More executives sold on Obama
Cooper said he voted for George W. Bush in 2000, having voted in past elections for every Republican presidential nominee back to Richard Nixon. In October 1992, he presented a specially made rifle to the first President. Bush during a Billings campaign event.
This year, Cooper has given $3,300 to the campaign of Democrat Barack Obama. That’s on top of the $1,000 check he wrote to Obama’s U.S. Senate campaign in 2004, after he was dazzled by Obama’s speech at that year’s Democratic National Convention.
He also likes Obama’s message about “the retooling of America, which involves the building of middle-class jobs and helping American small business be competitive with those overseas.”
In 2000 and again in 2004, George W. Bush out-raised his Democratic rival among employees and executives of nearly every business sector, according to the non-partisan Center for Responsive Politics, which codes contributors by occupation.
In this election, however, Obama has bested McCain among employees and executives in finance, insurance and real estate; health; communications; law; and “miscellaneous business,” according to the center’s tally of contributions through August.
McCain has maintained the traditional Republican lead in transportation, construction, defense, energy and agribusiness.
In the miscellaneous business sector — which includes retail, service industries and many small enterprises — Bush out-raised Democrat John Kerry, $20.6 million to $14.8 million in 2004. Obama has taken in $20.5 million from that sector to McCain’s $13.4 million, records show. Those numbers don’t include September and October, when Obama was raising tens of millions but McCain’s campaign was not taking private donations. McCain accepted $84 million in public financing while Obama opted out of the federal system.
Obama has taken in twice as much as McCain from employees of pharmaceutical and related companies, the center found. And Obama has raised $5.1 million from workers at computer and Internet companies, compared with McCain’s $1.3 million.
Among Obama’s contributors, 5,845 list “CEO” or “chief executive” in their title, compared with 2,597 of McCain’s donors, according to election records compiled by CQ MoneyLine. In the 2003-04 cycle, 3,567 of Bush’s donors were listed that way, compared with 1,686 for Kerry.
“I guess he can’t accuse us of being the candidate of big business,” McCain spokesman Brian Rogers said. He noted that some Democrats are raising money for McCain, and he criticized Obama for forgoing public financing.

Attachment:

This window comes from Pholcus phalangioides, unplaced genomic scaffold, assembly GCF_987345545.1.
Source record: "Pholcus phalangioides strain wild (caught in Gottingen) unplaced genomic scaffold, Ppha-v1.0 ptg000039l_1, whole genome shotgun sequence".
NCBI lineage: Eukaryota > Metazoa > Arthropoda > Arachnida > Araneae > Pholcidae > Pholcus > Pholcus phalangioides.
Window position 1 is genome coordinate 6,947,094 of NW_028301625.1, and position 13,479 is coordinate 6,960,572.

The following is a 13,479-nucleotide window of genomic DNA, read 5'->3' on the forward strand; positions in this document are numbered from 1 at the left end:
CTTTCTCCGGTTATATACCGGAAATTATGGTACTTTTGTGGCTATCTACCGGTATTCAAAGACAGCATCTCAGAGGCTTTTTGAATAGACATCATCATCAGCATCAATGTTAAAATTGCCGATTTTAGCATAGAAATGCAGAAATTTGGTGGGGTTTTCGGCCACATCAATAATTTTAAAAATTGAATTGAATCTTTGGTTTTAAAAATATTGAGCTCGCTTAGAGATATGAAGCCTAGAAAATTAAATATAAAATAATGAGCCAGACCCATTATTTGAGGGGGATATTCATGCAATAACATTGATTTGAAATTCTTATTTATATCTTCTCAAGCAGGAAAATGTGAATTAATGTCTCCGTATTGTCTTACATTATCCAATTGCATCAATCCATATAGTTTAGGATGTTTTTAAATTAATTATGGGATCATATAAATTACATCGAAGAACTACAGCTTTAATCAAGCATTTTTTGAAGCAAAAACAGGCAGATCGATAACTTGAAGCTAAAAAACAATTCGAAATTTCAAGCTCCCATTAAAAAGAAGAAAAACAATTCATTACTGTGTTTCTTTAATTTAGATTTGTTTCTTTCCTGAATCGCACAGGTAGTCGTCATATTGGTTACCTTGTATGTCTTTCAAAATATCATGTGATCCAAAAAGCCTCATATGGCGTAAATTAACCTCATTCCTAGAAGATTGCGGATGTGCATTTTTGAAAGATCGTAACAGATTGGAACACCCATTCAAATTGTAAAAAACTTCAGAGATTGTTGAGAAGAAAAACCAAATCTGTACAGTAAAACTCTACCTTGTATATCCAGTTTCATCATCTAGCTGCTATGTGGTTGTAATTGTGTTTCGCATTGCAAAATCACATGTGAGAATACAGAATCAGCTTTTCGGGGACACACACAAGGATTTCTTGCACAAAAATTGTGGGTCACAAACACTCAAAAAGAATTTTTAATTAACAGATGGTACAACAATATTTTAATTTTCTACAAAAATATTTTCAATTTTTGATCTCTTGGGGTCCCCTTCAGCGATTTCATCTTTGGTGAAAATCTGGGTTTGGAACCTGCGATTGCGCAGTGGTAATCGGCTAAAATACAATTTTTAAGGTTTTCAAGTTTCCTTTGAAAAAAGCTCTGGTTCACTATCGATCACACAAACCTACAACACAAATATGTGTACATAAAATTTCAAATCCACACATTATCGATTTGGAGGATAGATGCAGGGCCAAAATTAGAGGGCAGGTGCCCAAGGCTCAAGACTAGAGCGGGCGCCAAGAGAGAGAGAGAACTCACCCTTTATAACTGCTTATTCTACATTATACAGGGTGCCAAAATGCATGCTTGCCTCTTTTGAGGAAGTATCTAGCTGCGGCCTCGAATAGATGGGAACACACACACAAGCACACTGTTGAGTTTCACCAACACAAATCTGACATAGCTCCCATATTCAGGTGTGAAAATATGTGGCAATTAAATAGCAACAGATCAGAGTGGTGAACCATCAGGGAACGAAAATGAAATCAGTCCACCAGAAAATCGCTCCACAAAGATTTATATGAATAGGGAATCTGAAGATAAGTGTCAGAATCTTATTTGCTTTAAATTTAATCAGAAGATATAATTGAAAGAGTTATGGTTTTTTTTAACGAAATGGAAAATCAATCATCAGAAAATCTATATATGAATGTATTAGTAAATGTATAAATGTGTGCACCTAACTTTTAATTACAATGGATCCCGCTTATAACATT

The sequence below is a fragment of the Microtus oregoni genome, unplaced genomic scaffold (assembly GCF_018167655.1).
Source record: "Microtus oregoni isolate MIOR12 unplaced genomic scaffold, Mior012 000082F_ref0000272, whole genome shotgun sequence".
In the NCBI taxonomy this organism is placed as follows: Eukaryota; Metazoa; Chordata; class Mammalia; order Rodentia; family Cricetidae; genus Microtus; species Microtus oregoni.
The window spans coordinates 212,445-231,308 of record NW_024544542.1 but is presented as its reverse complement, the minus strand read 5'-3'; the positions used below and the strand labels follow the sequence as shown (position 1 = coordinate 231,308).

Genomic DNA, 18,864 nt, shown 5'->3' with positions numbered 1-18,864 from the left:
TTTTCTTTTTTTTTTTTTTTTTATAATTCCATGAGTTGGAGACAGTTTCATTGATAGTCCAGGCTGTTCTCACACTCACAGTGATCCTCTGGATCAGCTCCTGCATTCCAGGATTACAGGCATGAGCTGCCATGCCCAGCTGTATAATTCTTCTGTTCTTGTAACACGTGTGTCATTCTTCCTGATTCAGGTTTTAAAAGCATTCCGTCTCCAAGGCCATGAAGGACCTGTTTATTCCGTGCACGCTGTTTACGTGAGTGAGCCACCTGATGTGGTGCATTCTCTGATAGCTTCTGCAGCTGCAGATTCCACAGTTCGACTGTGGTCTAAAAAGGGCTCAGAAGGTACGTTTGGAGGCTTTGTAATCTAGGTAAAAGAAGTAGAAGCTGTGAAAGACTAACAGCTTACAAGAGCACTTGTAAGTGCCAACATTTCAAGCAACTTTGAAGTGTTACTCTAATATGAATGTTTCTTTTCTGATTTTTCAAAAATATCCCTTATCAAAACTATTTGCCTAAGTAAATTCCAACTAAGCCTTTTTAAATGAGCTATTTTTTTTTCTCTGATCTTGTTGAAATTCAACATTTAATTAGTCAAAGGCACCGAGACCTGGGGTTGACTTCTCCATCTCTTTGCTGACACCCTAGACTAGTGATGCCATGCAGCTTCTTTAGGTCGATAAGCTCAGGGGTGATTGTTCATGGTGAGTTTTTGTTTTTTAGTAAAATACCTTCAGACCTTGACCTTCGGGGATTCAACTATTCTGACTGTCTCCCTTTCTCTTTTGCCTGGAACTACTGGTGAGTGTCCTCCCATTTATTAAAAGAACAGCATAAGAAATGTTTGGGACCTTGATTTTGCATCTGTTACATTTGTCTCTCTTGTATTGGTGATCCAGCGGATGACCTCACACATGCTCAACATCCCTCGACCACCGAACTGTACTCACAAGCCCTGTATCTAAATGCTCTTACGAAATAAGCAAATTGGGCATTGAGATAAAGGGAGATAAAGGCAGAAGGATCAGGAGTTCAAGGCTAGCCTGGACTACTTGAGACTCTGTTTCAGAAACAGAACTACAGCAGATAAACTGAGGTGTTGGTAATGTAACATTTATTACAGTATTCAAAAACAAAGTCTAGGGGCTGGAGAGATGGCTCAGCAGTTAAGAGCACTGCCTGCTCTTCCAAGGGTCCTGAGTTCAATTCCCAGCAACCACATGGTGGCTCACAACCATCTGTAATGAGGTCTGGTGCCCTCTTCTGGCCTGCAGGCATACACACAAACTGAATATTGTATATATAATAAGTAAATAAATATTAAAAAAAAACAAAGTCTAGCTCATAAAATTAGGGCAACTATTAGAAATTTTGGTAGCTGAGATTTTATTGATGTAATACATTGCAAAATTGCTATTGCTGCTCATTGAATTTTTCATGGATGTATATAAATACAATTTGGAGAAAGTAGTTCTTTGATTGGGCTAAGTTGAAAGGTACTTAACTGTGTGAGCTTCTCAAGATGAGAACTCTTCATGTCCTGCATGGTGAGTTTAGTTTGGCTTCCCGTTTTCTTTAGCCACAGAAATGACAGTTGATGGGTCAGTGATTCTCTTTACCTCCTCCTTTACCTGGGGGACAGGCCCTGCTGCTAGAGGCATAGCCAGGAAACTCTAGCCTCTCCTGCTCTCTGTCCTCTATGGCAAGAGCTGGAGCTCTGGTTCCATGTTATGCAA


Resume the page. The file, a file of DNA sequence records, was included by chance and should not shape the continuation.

Obama spokesman Ben LaBolt noted that unlike Obama, McCain accepts money from federal lobbyists.
“Our campaign has been funded by more than 3.1 million Americans who gave an average of $86,” he said.
Mary Kay Cashman runs a Caterpillar franchise in Nevada. She has given $68,600 to Republican candidates over the years, including $2,000 to Bush in 2003. This year, she changed her registration to Democrat to caucus for Obama in the Nevada primary.
“There’s an abundant amount of evidence that the status quo isn’t working and the direction needs to be changed,” she said. Asked why she didn’t support Democrat Al Gore in 2000 or Kerry in 2004, she said, “There are personality traits that are required in a leader, and neither Gore nor Kerry had those.”
Bill Struve runs a small business in Wilmington, N.C., that develops metal clay, which is used in making jewelry. He said the only time he hasn’t backed a Republican for president is when he cast a vote for independent Ross Perot in 1992. He has given Obama $2,300 this year. “The Republicans have … lost their footing on economics,” he said.
Bob Clark of Missouri and Victor Hammel of Pennsylvania are CEOs of large businesses who tend to back Democrats but also donate to Republicans. Clark runs Clayco, a St. Louis real estate development firm. Hammel leads J.C. Ehrlich, a pest-control company based in Reading, Pa..
They are the types McCain had hoped to attract. Instead, Clark, who raised thousands for Bush in 2000, has raised more than $500,000 for Obama. And Hammel, who regularly gives money to Republican Sen. Arlen Specter, has donated $2,300 to Obama.
“Barack is definitely more liberal than I am,” Clark said. “But I’m willing to compromise on some of those issues for what I think is the greater good.”
Hammel said, “I would rather pay a little higher tax on a higher profit than a lower tax rate on lower profits.”